How ex­actly the Na­tional Trans­for­ma­tion Net­work will change cur­ricu­lums is still be­ing worked out, but there will be a strong em­pha­sis on en­sur­ing stu­dents ap­pre­ci­ate and un­der­stand the im­por­tance of com­pas­sion to pa­tients, Ray­mond said. This will likely take the form of more oneon-one time with pa­tients and an em­pha­sis on per­sonal well­ness and burnout, which plagues a ma­jor­ity of physi­cians to­day.

The tran­si­tion won’t be with­out chal­lenges since it re­quires not only a change in cur­ricu­lum but a change in mind­set. “You re­ally can’t change stu­dents with­out chang­ing the fac­ulty and cur­ricu­lum and even the cul­ture, which is prob­a­bly go­ing to be the hard­est part,” Ray­mond said.

The net­work isn’t the only ma­jor col­lab­o­ra­tive aim­ing to re­vamp med­i­cal ed­u­ca­tion. Med­i­cal schools across the na­tion are re-eval­u­at­ing how they pre­pare fu­ture doc­tors for their ca­reers. Yet the lead­ers be­hind this push read­ily ad­mit change isn’t easy. Be­cause there is so much up­heaval in health­care—whether it’s new pay­ment mod­els, in­creased use of tech­nol­ogy, the push to con­sumerism, and more—fac­ulty mem­bers have a hard time keep­ing up with it all and find­ing the best ways to teach new con­cepts. At the same time, tra­di­tional men­tal­i­ties on what med­i­cal ed­u­ca­tion should look like can be tough to break.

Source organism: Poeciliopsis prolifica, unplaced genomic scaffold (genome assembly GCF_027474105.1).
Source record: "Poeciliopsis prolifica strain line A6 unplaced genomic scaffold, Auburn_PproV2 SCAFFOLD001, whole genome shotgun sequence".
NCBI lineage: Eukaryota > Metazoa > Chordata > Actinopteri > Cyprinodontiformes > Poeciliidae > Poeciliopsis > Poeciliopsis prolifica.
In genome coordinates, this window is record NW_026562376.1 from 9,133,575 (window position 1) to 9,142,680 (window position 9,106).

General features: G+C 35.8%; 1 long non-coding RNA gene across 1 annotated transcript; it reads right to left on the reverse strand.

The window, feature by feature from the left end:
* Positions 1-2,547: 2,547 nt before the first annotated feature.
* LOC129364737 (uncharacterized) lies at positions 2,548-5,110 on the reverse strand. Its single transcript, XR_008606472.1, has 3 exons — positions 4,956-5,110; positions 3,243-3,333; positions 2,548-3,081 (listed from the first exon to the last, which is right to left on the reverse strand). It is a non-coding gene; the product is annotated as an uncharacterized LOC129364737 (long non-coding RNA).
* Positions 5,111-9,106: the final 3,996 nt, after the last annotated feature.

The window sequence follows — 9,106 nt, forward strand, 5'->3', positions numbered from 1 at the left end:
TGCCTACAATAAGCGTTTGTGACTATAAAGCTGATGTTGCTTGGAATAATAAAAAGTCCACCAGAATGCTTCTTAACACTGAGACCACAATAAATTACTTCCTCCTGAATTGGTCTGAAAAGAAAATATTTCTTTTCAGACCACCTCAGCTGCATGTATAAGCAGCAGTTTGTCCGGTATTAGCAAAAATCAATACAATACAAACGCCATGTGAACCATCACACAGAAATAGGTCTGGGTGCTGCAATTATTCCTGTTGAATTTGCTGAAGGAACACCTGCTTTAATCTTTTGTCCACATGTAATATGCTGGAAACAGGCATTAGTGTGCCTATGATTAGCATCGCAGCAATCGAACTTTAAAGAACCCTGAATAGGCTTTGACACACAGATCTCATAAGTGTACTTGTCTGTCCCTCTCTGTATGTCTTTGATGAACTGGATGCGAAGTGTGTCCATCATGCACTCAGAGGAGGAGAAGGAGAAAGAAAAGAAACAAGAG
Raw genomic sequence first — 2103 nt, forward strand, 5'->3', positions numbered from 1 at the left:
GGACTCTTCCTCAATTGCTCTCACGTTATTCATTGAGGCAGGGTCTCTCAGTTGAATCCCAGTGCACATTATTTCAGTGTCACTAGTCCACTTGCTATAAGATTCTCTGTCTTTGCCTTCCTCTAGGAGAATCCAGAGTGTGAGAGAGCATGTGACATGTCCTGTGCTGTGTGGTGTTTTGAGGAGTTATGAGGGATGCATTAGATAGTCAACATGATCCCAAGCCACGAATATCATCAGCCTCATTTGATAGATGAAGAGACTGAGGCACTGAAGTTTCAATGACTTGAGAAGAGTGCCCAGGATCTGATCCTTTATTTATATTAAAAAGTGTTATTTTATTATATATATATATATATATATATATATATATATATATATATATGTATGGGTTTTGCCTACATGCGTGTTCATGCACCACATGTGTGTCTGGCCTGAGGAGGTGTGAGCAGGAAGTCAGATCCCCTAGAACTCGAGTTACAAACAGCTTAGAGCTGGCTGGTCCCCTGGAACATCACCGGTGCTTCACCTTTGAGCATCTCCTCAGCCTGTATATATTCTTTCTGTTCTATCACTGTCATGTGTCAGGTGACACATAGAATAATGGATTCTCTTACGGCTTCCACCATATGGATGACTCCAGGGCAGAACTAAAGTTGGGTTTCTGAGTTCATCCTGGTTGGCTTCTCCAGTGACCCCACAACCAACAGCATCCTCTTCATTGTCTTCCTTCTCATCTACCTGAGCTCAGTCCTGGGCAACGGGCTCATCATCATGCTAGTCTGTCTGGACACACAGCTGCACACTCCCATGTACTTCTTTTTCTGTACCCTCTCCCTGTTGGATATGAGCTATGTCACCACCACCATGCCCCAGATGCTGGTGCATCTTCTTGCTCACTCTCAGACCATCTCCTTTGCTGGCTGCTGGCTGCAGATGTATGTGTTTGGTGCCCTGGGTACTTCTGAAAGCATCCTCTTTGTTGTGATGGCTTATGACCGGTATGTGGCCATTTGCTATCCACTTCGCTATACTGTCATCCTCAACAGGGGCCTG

“There is this feel­ing of, boy you’re im­ped­ing on my ter­ri­tory,” said Dr. Jed Gon­zalo, as­so­ciate dean for health sys­tems ed­u­ca­tion at Penn State Col­lege of Medicine, re­gard­ing how some fac­ulty re­act to re­forms in med­i­cal ed­u­ca­tion. Gon­zalo has been work­ing with the Amer­i­can Med­i­cal As­so­ci­a­tion to drive more in­no­va­tion in med­i­cal ed­u­ca­tion cur­ricu­lum. He said he hears from skep­ti­cal pro­fes­sors who say change isn’t nec­es­sary. But Gon­zalo ar­gues that it is. When he was in med­i­cal school roughly 15 years ago, less than eight hours of his ed­u­ca­tion was ded­i­cated to work­ing with elec­tronic health records and in­for­mat­ics. And, he ad­mit­ted, he only truly un­der­stood the dif­fer­ence be­tween Medi­care and Med­i­caid af­ter nearly 10 years of school­ing. “We are not pre­par­ing physi­cians,” he said.

Penn State is one of 32 schools that are part of the AMA’s Ac­cel­er­at­ing Change in Med­i­cal Ed­u­ca­tion Con­sor­tium, which launched in 2013. The AMA has given about $12.5 mil­lion in grants to the schools to fund their in­no­va­tive ap­proaches to cur­ricu­lum re­form.